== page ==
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Build a Solar Home and Let the Sunshine In
By Dan Chiras

If you're planning to build your dream home someday, this article could save you thousands of dollars. Including simple, passive-solar features in any style home can cost next to nothing up front and save you unbelievable amounts over the long-term in reduced energy bills.

Millions of homes easily could be designed to capture free heat directly from the sun. But instead we are burning - wasting - huge amounts of oil and natural gas every winter. The missed opportunities to tap into solar energy are so fantastic they boggle the mind, and nowhere is our blindness to the potential of solar more troublesome than in the home-heating arena.

You can incorporate passive-solar heating in any style home, as the photos that accompany this story show. Or you can add solar features when remodeling an existing home, as long as the south side of the house receives full sun most of the day. When correctly designed, solar homes provide unrivaled comfort in winter and summer. They offer large, south-facing windows, generous views, sunny interiors and open floor plans.

Architect Debbie Rucker Coleman, who has been designing solar homes since 1985, says her clients are impressed with how spacious the sunlight makes the home feel. "In addition to low heating bills, passive-solar homes are cool in summer. They are delightful places to live," she says.

Coleman's drawings show how two conventional house styles could easily become passive-solar homes.

Heating homes with sunlight, known as passive-solar heating, is based on the simple idea of using south-facing windows to admit low-angled winter sun. Sunlight streaming into the home warms the interior space. Thermal mass, such as tile floors and interior masonry walls, stores the sun's heat and releases it when room temperatures fall at night or during cloudy weather. Choose a house design that accommodates the right amounts of south-facing glass and thermal mass. Add careful caulking and ample insulation (usually slightly higher than building codes currently require), and you'll have a solar-heated home that requires little or no heat from any nonrenewable fuel source. In the summer, a solar home's thermal mass and insulation, together with properly sized overhangs to shade the windows, keep the home comfortable and reduce cooling requirements.

Simply orienting a conventional house to the south will cut annual energy bills by at least 10 percent, saving thousands of dollars over a home's lifetime. Add a long south-facing wall of windows and some thermal mass and you easily can tap sunshine's free energy to meet 50 percent to 70 percent of a home's heating requirements. Do your homework or hire a solar architect to create a rigorous passive-solar design and you can reduce your energy bills by 80 percent to 100 percent. Given the probability energy costs will increase steadily in the coming years, the long-term savings from a passive-solar home could become very substantial, as we'll show in detail below.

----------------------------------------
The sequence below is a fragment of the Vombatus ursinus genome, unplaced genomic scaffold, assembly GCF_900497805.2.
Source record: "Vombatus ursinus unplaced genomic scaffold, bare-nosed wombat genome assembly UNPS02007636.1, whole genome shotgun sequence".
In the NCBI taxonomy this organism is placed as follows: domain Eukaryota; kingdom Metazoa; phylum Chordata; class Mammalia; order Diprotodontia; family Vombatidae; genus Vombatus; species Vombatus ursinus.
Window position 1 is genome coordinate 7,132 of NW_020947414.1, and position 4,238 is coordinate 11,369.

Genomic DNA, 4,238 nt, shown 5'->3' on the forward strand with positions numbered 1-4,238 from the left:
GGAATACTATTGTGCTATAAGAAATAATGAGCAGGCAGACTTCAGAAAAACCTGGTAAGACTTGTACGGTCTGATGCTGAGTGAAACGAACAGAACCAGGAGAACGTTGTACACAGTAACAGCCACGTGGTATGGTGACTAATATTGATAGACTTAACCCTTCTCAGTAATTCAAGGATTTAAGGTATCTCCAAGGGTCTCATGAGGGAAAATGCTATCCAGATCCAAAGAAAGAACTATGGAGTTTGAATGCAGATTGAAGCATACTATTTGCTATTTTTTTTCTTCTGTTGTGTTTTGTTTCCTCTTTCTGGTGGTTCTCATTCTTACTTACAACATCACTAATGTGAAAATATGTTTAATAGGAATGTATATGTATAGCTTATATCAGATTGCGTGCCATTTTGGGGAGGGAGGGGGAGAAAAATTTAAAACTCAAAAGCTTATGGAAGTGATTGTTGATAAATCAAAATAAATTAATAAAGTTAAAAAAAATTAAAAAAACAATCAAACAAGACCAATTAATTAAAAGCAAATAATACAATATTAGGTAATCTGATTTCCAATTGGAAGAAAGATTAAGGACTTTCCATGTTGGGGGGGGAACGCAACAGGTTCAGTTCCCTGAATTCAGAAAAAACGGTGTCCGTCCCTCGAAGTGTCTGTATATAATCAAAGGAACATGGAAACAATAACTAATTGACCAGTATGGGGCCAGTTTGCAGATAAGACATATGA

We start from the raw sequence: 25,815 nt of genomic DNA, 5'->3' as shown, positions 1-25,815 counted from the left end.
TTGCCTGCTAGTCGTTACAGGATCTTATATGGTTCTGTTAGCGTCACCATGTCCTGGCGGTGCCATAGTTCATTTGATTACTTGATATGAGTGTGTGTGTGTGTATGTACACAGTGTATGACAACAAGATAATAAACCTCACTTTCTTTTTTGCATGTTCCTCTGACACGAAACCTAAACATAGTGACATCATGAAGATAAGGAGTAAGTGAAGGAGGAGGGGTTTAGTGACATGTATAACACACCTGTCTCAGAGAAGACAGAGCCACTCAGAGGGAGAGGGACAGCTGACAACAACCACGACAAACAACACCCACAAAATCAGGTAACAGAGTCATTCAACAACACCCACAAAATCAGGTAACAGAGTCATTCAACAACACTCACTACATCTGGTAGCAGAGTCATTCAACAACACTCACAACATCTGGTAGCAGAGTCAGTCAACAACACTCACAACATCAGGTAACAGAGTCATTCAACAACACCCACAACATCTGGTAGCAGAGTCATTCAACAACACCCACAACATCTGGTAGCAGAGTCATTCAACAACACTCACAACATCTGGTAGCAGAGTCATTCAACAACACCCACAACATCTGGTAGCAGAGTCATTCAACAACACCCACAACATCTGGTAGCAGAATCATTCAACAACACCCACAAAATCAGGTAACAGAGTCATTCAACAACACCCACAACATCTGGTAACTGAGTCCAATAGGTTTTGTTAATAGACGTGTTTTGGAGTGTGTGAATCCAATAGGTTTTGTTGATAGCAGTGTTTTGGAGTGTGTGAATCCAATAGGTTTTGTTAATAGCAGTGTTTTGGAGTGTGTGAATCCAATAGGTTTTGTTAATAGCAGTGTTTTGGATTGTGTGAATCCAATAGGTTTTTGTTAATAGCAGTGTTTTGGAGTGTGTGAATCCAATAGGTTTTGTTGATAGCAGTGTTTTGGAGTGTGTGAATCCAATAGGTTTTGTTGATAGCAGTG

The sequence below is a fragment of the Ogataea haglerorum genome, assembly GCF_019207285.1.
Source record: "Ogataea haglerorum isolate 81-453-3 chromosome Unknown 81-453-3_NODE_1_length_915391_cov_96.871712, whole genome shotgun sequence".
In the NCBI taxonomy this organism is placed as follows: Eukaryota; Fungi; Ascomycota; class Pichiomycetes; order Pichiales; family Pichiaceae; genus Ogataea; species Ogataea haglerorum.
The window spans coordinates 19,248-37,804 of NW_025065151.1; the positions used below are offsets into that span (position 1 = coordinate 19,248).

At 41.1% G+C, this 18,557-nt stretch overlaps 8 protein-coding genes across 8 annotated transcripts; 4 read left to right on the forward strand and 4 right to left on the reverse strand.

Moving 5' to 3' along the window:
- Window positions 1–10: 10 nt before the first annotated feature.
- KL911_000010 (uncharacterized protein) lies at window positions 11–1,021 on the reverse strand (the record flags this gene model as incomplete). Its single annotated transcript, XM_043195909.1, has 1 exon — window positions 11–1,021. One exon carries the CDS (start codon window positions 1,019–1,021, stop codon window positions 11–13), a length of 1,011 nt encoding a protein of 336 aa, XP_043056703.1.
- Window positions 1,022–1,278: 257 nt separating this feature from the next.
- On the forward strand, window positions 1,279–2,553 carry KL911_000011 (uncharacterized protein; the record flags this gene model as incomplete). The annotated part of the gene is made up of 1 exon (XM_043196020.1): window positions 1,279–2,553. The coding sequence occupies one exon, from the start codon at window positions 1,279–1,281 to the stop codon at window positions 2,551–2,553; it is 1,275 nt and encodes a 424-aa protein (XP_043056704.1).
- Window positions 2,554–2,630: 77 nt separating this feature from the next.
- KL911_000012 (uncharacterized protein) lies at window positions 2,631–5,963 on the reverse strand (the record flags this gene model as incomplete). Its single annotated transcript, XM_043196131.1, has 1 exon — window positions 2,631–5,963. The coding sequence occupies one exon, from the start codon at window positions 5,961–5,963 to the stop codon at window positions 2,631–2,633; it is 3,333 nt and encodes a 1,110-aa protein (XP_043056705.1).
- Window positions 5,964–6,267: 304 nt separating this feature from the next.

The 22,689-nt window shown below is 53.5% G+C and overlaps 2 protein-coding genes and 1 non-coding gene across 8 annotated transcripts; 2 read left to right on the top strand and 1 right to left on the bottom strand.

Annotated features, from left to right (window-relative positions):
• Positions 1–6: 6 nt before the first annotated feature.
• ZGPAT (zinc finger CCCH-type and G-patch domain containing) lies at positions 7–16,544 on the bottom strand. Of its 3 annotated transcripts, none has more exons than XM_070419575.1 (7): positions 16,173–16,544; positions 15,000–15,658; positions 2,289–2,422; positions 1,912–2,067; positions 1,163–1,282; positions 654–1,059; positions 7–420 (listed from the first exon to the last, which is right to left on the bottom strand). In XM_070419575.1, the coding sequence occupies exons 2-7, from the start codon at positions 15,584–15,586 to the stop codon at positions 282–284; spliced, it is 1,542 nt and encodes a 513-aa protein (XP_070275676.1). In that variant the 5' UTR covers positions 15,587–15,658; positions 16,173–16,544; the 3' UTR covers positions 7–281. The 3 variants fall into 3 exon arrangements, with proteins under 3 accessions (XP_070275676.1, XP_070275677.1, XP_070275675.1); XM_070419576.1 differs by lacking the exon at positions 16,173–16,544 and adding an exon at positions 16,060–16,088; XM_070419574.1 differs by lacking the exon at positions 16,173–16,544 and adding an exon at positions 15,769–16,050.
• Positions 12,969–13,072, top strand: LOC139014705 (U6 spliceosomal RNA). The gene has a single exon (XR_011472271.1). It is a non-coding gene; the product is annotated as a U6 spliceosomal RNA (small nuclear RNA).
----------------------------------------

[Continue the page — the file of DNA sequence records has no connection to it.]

According to Ron Judkoff, director of the Buildings and Thermal Systems Center at the National Renewable Energy Lab in Golden, Colorado, passive-solar features increase the cost of building a new home by anywhere from nothing to about 3 percent. (On a $200,000 home, for example, the maximum additional cost of incorporating passive-solar heating might be only another $6,000.) Since many building codes now require much more energy-efficient windows, walls, ceilings and foundations than in the past, and you'll need a much smaller furnace or other backup heat source, passive solar frequently adds very little or nothing to the cost of a new home.

Judkoff bases his cost estimates in part on a series of case studies sponsored by NREL and the American Solar Energy Society, headquartered in Boulder, Colorado. Data on passive-solar homes were collected from a variety of locations across the United States. The study found the additional cost of building a passive-solar home ranged from nothing to 3 percent, while the annual savings from passive-solar heating in the homes ranged from $220 in New Mexico to $2,255 in New Hampshire. Based on recent energy prices, a passive-solar home in a northern location could save you as much as $67,000 on heating and cooling costs over a 30-year period.

We all know energy prices are only going to rise. Some regions already have experienced sudden 100-percent spikes in natural gas prices. Major increases in natural gas and oil prices seem inevitable.  Without an inexpensive, reliable fuel source, millions of homeowners who rely on natural gas and oil may suffer enormous economic hardship. So let's take another look at those estimated cost savings from the NREL and ASES case studies. If we assume a 5 percent annual increase in energy costs, the potential 30-year savings from a passive-solar home jump to $141,400, quite a return on a maximum investment of just 3 percent of your construction costs. If energy prices increase 10 percent per year, the estimated 30-year savings in cold climates could be more than $400,000.

No one knows for sure how fast fuel prices will increase. But whatever happens, passive solar clearly makes fantastic sense from a financial standpoint. And the bonus is the environmental benefit of reduced air pollution. Coleman estimates that compared to the average home, her 2,100-square-foot solar home - with its average heating or cooling costs of $12 per month - will save 574,410 pounds of carbon dioxide emissions over 30 years.


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